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Laser-Focused on Advancing His Career

Benjamin Fisher

Benjamin Fisher, Jr.

Research Engineer, Synrad

As an undergraduate student, Benjamin Fisher Jr. took a class about lasers that sparked his interest in the subject. After graduating he landed a job in the field, but realized he needed further education to take his career to the next level. Here the 2015 graduate tells us how the UW Master of Science in Physics program helped him gain the knowledge and skills necessary to increase his professional opportunities.

Can you tell us a bit about your current job?

I’m a research engineer at Synrad, a company that creates carbon dioxide lasers. A recent project I worked on, which I used as my final master’s project, was developing a carbon monoxide (CO) laser for Synrad.

The CO laser was a completely new product that used a different gas mixture, and that meant it was going to have a different set of optics, different characteristics and output for when we do run the laser. The laser’s particular use is in the field of glass processing. For example, it’s a more efficient tool for cutting and processing the glass that’s used on mobile phones.

Why did you decide to get your master’s in physics?

To further my career path. The next position up at my work is laser scientist. One of the prequalifiers for that is having a master’s or doctorate in physics or optics.

People who have gotten an undergraduate degree in physics, mathematics or even some of the engineering fields often run into a roadblock after the first several years of working in the industry. They’re expected to have a master’s or a doctorate to move on to the higher-ranking positions in companies. I see getting my master’s as a very predictable step to advance in the field that I'm in.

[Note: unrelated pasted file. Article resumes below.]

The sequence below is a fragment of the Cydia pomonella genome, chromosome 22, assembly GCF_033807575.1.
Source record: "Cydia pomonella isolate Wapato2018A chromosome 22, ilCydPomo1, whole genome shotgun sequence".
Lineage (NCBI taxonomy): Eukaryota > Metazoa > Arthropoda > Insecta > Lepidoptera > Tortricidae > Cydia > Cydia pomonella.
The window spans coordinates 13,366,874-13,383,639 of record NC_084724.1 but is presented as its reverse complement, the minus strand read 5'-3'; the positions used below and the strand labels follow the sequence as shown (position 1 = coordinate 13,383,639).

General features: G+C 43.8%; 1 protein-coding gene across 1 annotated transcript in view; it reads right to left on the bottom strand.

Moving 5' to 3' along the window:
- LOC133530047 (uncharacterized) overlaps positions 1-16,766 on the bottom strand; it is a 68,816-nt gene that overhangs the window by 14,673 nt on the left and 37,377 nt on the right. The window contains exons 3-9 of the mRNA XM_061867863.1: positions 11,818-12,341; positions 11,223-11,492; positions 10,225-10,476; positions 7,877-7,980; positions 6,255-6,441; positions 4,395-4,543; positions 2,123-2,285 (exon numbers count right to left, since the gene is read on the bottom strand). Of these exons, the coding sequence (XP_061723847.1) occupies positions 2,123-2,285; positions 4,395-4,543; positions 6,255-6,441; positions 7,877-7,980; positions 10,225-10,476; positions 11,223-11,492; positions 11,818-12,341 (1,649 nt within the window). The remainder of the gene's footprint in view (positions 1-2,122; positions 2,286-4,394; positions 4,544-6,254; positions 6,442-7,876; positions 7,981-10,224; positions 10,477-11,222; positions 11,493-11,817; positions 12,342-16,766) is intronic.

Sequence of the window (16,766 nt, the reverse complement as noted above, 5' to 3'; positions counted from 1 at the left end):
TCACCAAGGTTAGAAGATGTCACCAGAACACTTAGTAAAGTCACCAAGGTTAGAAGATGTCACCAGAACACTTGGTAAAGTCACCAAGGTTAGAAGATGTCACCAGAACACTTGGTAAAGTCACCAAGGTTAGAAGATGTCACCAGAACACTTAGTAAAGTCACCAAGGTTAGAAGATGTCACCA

What appealed to you about the UW program in particular?

I really valued the reputation of the program. At Synrad, I was the fifth person to have gone through the program. My boss and the head of the research and development department thought highly of these other employees and remembered how much the program helped their careers. They were very supportive of my earning this master’s because of the good reputation that UW had with them.

The evening program also allowed me to continue to gain experience working at my current position while getting the education to be able to move on to the next position.

How has your experience in the program helped with your current position?

This master’s program focused a lot of the coursework on problem solving and on different techniques I hadn't learned when I was an undergraduate. It expanded my tool case for what I'm able to do now and how I'm able to approach problems at work.

What did you learn that will allow you to move up the career ladder?

The most applicable classes in my circumstance were Professor Larry Sorensen’s class on laser physics, professor Jeffrey Wilkes’ class on contemporary optics and professor Boris Blinov’s class on computer programming. All of those classes, as well as the core classes on electromagnetism, apply in a very hands-on way to the position of laser scientist. In that position you're doing predictive modeling – trying to create models to predict how the plasma and the different optics inside of the laser interact once you actually build the product.

Was it challenging to earn your master’s while working full time?

It's a lot of work, but it's definitely worth it. Even after a full day's work, it didn't feel like a chore going to class. The program worked very well with my schedule and ended up being a very good match for me.

The professors were aware that their students were working and many had families or had to travel for work. A lot of the lectures were recorded or put online. The whole program is focused toward making sure students are able to succeed.